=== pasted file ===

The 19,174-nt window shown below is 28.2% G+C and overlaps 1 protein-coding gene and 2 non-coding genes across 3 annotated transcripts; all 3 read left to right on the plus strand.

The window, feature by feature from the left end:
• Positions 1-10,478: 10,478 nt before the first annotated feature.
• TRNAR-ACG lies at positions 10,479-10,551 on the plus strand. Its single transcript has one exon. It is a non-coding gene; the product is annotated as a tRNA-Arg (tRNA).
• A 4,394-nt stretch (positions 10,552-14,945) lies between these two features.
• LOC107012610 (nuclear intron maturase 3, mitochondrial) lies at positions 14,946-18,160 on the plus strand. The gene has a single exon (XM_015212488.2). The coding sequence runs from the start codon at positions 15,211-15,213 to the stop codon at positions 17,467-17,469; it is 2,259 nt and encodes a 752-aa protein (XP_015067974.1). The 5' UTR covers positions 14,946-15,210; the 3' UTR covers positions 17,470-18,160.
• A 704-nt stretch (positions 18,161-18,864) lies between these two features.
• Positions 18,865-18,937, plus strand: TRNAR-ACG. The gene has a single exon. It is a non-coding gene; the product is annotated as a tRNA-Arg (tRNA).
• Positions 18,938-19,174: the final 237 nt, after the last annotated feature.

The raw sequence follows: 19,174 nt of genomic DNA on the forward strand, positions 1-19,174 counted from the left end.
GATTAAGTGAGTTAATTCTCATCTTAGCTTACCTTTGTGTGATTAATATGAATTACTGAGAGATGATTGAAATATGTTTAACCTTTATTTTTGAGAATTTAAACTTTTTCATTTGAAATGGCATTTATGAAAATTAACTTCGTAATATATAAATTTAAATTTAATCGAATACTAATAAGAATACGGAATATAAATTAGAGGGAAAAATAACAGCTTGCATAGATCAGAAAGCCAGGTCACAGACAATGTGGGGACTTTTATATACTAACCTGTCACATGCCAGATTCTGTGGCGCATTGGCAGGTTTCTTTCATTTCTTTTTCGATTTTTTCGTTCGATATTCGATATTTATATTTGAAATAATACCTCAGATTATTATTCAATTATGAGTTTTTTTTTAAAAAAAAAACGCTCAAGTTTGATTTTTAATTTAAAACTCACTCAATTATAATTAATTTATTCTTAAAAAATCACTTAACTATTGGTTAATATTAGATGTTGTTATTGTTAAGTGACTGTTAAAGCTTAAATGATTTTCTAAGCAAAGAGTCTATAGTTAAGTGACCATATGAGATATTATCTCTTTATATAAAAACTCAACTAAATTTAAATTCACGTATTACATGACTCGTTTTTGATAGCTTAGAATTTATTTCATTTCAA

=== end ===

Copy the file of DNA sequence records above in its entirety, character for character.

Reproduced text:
The 19,174-nt window shown below is 28.2% G+C and overlaps 1 protein-coding gene and 2 non-coding genes across 3 annotated transcripts; all 3 read left to right on the plus strand.

The window, feature by feature from the left end:
• Positions 1-10,478: 10,478 nt before the first annotated feature.
• TRNAR-ACG lies at positions 10,479-10,551 on the plus strand. Its single transcript has one exon. It is a non-coding gene; the product is annotated as a tRNA-Arg (tRNA).
• A 4,394-nt stretch (positions 10,552-14,945) lies between these two features.
• LOC107012610 (nuclear intron maturase 3, mitochondrial) lies at positions 14,946-18,160 on the plus strand. The gene has a single exon (XM_015212488.2). The coding sequence runs from the start codon at positions 15,211-15,213 to the stop codon at positions 17,467-17,469; it is 2,259 nt and encodes a 752-aa protein (XP_015067974.1). The 5' UTR covers positions 14,946-15,210; the 3' UTR covers positions 17,470-18,160.
• A 704-nt stretch (positions 18,161-18,864) lies between these two features.
• Positions 18,865-18,937, plus strand: TRNAR-ACG. The gene has a single exon. It is a non-coding gene; the product is annotated as a tRNA-Arg (tRNA).
• Positions 18,938-19,174: the final 237 nt, after the last annotated feature.

The raw sequence follows: 19,174 nt of genomic DNA on the forward strand, positions 1-19,174 counted from the left end.
GATTAAGTGAGTTAATTCTCATCTTAGCTTACCTTTGTGTGATTAATATGAATTACTGAGAGATGATTGAAATATGTTTAACCTTTATTTTTGAGAATTTAAACTTTTTCATTTGAAATGGCATTTATGAAAATTAACTTCGTAATATATAAATTTAAATTTAATCGAATACTAATAAGAATACGGAATATAAATTAGAGGGAAAAATAACAGCTTGCATAGATCAGAAAGCCAGGTCACAGACAATGTGGGGACTTTTATATACTAACCTGTCACATGCCAGATTCTGTGGCGCATTGGCAGGTTTCTTTCATTTCTTTTTCGATTTTTTCGTTCGATATTCGATATTTATATTTGAAATAATACCTCAGATTATTATTCAATTATGAGTTTTTTTTTAAAAAAAAAACGCTCAAGTTTGATTTTTAATTTAAAACTCACTCAATTATAATTAATTTATTCTTAAAAAATCACTTAACTATTGGTTAATATTAGATGTTGTTATTGTTAAGTGACTGTTAAAGCTTAAATGATTTTCTAAGCAAAGAGTCTATAGTTAAGTGACCATATGAGATATTATCTCTTTATATAAAAACTCAACTAAATTTAAATTCACGTATTACATGACTCGTTTTTGATAGCTTAGAATTTATTTCATTTCAA